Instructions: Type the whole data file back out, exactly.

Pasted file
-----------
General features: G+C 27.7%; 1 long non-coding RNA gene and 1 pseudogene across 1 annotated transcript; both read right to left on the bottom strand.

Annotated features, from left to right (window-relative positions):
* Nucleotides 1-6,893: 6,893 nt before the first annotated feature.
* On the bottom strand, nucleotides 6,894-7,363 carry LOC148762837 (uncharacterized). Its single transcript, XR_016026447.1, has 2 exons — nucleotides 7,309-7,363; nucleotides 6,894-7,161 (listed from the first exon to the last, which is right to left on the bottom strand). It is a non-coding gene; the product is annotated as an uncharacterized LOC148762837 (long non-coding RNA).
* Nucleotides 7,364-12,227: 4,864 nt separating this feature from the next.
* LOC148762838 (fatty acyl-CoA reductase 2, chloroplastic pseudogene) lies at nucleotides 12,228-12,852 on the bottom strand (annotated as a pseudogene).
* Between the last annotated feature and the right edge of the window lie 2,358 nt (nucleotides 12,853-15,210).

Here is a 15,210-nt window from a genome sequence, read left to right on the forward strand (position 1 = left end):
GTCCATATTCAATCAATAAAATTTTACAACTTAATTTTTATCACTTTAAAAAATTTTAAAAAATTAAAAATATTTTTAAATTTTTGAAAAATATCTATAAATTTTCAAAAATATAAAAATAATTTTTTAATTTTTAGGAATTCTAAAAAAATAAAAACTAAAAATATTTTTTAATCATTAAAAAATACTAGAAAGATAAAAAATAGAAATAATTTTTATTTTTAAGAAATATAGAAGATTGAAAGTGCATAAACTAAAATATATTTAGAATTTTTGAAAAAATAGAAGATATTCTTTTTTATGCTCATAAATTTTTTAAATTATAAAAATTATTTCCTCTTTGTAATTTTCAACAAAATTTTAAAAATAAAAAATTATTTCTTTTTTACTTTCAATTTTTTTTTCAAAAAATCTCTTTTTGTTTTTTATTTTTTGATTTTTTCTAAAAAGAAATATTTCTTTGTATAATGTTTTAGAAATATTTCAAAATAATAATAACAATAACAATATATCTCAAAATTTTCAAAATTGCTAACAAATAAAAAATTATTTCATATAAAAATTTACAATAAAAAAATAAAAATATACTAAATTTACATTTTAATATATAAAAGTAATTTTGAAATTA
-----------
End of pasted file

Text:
General features: G+C 27.7%; 1 long non-coding RNA gene and 1 pseudogene across 1 annotated transcript; both read right to left on the bottom strand.

Annotated features, from left to right (window-relative positions):
* Nucleotides 1-6,893: 6,893 nt before the first annotated feature.
* On the bottom strand, nucleotides 6,894-7,363 carry LOC148762837 (uncharacterized). Its single transcript, XR_016026447.1, has 2 exons — nucleotides 7,309-7,363; nucleotides 6,894-7,161 (listed from the first exon to the last, which is right to left on the bottom strand). It is a non-coding gene; the product is annotated as an uncharacterized LOC148762837 (long non-coding RNA).
* Nucleotides 7,364-12,227: 4,864 nt separating this feature from the next.
* LOC148762838 (fatty acyl-CoA reductase 2, chloroplastic pseudogene) lies at nucleotides 12,228-12,852 on the bottom strand (annotated as a pseudogene).
* Between the last annotated feature and the right edge of the window lie 2,358 nt (nucleotides 12,853-15,210).

Here is a 15,210-nt window from a genome sequence, read left to right on the forward strand (position 1 = left end):
GTCCATATTCAATCAATAAAATTTTACAACTTAATTTTTATCACTTTAAAAAATTTTAAAAAATTAAAAATATTTTTAAATTTTTGAAAAATATCTATAAATTTTCAAAAATATAAAAATAATTTTTTAATTTTTAGGAATTCTAAAAAAATAAAAACTAAAAATATTTTTTAATCATTAAAAAATACTAGAAAGATAAAAAATAGAAATAATTTTTATTTTTAAGAAATATAGAAGATTGAAAGTGCATAAACTAAAATATATTTAGAATTTTTGAAAAAATAGAAGATATTCTTTTTTATGCTCATAAATTTTTTAAATTATAAAAATTATTTCCTCTTTGTAATTTTCAACAAAATTTTAAAAATAAAAAATTATTTCTTTTTTACTTTCAATTTTTTTTTCAAAAAATCTCTTTTTGTTTTTTATTTTTTGATTTTTTCTAAAAAGAAATATTTCTTTGTATAATGTTTTAGAAATATTTCAAAATAATAATAACAATAACAATATATCTCAAAATTTTCAAAATTGCTAACAAATAAAAAATTATTTCATATAAAAATTTACAATAAAAAAATAAAAATATACTAAATTTACATTTTAATATATAAAAGTAATTTTGAAATTA